The following is not about theology. So you have been warned. : )
What I'm doing is going out on a limb, and predicting who will be the next president of the US.
You will likely know in a month (probably less) if I'm very smart. Or if I have made a complete fool out of myself. So here goes.
A year and a half ago, in this posting on another blog (as well as in an op-ed piece in a local newspaper), I predicted that Hillary Clinton would win her senate race in 2006 (she did, but that was kind of a no-brainer) and that she would not be elected president next year. I stand by that prediction.
The bottom line is that since 1960 -- 47 years ago -- we have not elected a president from outside the southern or western US.
We have also not elected a sitting senator since 1960.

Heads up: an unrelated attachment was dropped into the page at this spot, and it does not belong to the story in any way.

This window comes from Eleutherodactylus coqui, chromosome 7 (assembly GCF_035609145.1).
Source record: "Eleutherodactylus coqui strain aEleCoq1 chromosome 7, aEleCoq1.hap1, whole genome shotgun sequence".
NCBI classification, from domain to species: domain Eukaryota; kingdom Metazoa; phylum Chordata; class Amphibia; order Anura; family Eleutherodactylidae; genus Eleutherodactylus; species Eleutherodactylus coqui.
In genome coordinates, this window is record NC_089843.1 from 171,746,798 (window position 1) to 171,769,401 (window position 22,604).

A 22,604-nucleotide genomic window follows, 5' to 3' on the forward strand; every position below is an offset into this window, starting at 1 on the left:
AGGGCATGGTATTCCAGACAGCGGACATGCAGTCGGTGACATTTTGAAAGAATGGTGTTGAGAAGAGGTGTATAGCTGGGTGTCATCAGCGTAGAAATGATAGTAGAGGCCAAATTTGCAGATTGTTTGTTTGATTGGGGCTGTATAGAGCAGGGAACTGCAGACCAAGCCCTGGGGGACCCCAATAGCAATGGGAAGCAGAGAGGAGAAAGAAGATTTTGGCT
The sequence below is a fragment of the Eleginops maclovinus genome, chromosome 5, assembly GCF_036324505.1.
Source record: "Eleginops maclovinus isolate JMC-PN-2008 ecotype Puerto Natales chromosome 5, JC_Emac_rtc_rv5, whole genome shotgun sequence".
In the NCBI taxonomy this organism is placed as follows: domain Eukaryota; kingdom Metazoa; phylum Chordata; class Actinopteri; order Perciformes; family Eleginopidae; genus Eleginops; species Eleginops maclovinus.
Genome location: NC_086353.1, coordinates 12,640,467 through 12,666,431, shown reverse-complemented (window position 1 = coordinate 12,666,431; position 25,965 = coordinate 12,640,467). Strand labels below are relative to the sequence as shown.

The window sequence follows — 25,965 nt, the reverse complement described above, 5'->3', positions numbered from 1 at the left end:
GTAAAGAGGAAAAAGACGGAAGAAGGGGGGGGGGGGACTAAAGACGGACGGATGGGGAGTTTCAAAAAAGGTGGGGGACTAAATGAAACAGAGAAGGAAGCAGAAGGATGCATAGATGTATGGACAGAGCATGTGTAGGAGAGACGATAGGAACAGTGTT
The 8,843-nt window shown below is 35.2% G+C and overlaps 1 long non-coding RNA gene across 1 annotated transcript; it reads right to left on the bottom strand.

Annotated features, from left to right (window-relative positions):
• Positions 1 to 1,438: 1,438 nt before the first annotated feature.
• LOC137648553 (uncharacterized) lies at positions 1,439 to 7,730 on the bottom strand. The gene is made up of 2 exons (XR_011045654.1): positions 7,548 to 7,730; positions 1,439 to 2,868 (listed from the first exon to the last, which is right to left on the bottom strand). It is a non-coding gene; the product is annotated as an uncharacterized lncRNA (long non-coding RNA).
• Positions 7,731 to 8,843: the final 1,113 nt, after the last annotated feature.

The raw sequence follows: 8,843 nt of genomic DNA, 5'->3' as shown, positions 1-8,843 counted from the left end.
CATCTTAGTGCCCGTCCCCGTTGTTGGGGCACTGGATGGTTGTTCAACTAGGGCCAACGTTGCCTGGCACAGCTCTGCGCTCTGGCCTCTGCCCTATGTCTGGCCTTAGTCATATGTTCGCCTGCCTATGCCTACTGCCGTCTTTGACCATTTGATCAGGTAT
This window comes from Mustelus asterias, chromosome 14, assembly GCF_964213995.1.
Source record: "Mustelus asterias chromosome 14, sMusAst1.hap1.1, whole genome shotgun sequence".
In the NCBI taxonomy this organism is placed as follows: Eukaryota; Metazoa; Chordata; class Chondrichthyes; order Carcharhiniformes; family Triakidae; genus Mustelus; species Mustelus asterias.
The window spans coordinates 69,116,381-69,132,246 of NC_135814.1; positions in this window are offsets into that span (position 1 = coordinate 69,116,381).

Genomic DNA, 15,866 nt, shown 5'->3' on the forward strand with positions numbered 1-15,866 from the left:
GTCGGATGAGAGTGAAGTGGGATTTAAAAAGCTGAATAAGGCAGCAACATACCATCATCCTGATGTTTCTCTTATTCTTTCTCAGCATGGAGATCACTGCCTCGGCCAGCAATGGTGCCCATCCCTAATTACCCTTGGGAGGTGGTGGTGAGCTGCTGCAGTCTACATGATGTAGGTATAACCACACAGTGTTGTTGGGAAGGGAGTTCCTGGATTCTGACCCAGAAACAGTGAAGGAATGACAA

Think about it: this is a strong pattern in American presidential elections, one that has held for the lifetimes of most of those who will be voting next year.
My prediction: on Jan. 20, 2009, Mike Huckabee of Arkansas will become president.
I don't support Gov. Huckabee. I disagree with him on some significant areas. But he is the only candidate running who fits the pattern for electability in post 20th/early 21st century America: he is a Southern governor. The only others who come close to the pattern are former New Mexico governor Bill Richardson (who doesn't seem to have generated much excitement) and Texas representative Ron Paul, who is running an uphill battle because Americans seldom elect Representatives to the White House.